Origin of Micrite = Lime Mud
Micrite is lime mud. It exists in modern environments as extremely small aragonite crystals (needles) that can only be seen clearly with a scanning electron microscope. If you were to see the sediment, however, it would have the consistency of mud.
Aragonite is a variety of CaCO3 and is a common component of pearls and some shells. Aragonite is less stable than calcite, however, and more or less quickly recrystallizes to calcite.
The orgin of micrite has a long history of debate. Originally it was thought to be exclusively of chemical origin, precipitating directly out of supersaturated sea water. During the 1970's and 1980's evidence and opinion steadily shifted all the way to a biochemical origin for micrite - the sediment coming from the breakdown of calcareous algae skeletons which live abundantly in modern carbonate environments.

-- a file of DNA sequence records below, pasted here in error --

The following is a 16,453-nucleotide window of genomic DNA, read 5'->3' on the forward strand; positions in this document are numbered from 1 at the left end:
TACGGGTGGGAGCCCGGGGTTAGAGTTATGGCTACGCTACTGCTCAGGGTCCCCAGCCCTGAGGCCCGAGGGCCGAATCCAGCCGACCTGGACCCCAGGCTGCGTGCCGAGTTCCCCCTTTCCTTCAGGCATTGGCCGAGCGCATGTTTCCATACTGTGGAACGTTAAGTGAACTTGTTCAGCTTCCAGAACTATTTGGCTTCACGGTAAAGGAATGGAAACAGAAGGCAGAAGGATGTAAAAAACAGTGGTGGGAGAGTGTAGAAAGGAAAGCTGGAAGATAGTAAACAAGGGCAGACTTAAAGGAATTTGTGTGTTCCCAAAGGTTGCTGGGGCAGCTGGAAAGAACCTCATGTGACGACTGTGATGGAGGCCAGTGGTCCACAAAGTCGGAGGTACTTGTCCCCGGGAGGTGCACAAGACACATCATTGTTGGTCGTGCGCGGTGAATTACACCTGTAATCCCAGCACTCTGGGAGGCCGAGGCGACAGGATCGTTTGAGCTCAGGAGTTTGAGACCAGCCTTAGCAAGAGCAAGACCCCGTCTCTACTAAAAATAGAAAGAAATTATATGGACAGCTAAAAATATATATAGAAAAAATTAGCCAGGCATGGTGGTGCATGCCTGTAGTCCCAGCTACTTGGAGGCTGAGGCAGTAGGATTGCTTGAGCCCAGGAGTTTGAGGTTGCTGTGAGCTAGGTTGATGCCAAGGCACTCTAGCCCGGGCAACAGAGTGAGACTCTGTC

More recent evidence is pointing back to some micrite being of chemical origin. This is one of those problems that is yet to have a definitive solution. Micrite, though, is probably a mixture of chemical and biochemical origin.
By the time we see the rock, however, the aragonite/calcite needles have been so recrystallized and cemented that the original nature has been destroyed. Thus, the question of micrite origin is the focus of study of recent carbonates.